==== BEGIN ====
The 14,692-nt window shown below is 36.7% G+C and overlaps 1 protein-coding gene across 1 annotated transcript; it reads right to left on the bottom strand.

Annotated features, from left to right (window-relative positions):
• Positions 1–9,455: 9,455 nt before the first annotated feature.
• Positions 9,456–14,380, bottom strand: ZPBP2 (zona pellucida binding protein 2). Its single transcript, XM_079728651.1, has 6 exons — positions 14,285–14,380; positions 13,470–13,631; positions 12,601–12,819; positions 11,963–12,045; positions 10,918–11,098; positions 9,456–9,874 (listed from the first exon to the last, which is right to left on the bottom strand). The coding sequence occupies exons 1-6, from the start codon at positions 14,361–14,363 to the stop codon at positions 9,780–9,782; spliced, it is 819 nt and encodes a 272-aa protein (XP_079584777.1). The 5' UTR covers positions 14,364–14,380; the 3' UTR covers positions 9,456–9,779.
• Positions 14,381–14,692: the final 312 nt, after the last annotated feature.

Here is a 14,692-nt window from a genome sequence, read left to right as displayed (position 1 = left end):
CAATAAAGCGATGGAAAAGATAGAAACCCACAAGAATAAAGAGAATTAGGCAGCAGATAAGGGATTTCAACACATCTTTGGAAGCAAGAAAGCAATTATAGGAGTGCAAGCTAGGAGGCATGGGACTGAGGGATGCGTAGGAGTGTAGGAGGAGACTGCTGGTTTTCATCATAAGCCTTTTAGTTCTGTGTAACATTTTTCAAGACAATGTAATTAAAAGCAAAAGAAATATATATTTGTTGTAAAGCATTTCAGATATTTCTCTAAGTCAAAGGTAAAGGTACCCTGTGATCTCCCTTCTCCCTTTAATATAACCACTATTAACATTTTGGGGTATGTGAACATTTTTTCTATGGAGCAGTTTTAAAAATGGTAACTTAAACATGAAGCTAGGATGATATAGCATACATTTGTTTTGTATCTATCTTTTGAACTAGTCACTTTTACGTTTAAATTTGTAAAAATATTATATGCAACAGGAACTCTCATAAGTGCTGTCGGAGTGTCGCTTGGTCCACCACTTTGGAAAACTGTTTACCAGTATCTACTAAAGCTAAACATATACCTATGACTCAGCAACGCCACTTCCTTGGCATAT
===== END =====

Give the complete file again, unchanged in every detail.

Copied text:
The 14,692-nt window shown below is 36.7% G+C and overlaps 1 protein-coding gene across 1 annotated transcript; it reads right to left on the bottom strand.

Annotated features, from left to right (window-relative positions):
• Positions 1–9,455: 9,455 nt before the first annotated feature.
• Positions 9,456–14,380, bottom strand: ZPBP2 (zona pellucida binding protein 2). Its single transcript, XM_079728651.1, has 6 exons — positions 14,285–14,380; positions 13,470–13,631; positions 12,601–12,819; positions 11,963–12,045; positions 10,918–11,098; positions 9,456–9,874 (listed from the first exon to the last, which is right to left on the bottom strand). The coding sequence occupies exons 1-6, from the start codon at positions 14,361–14,363 to the stop codon at positions 9,780–9,782; spliced, it is 819 nt and encodes a 272-aa protein (XP_079584777.1). The 5' UTR covers positions 14,364–14,380; the 3' UTR covers positions 9,456–9,779.
• Positions 14,381–14,692: the final 312 nt, after the last annotated feature.

Here is a 14,692-nt window from a genome sequence, read left to right as displayed (position 1 = left end):
CAATAAAGCGATGGAAAAGATAGAAACCCACAAGAATAAAGAGAATTAGGCAGCAGATAAGGGATTTCAACACATCTTTGGAAGCAAGAAAGCAATTATAGGAGTGCAAGCTAGGAGGCATGGGACTGAGGGATGCGTAGGAGTGTAGGAGGAGACTGCTGGTTTTCATCATAAGCCTTTTAGTTCTGTGTAACATTTTTCAAGACAATGTAATTAAAAGCAAAAGAAATATATATTTGTTGTAAAGCATTTCAGATATTTCTCTAAGTCAAAGGTAAAGGTACCCTGTGATCTCCCTTCTCCCTTTAATATAACCACTATTAACATTTTGGGGTATGTGAACATTTTTTCTATGGAGCAGTTTTAAAAATGGTAACTTAAACATGAAGCTAGGATGATATAGCATACATTTGTTTTGTATCTATCTTTTGAACTAGTCACTTTTACGTTTAAATTTGTAAAAATATTATATGCAACAGGAACTCTCATAAGTGCTGTCGGAGTGTCGCTTGGTCCACCACTTTGGAAAACTGTTTACCAGTATCTACTAAAGCTAAACATATACCTATGACTCAGCAACGCCACTTCCTTGGCATAT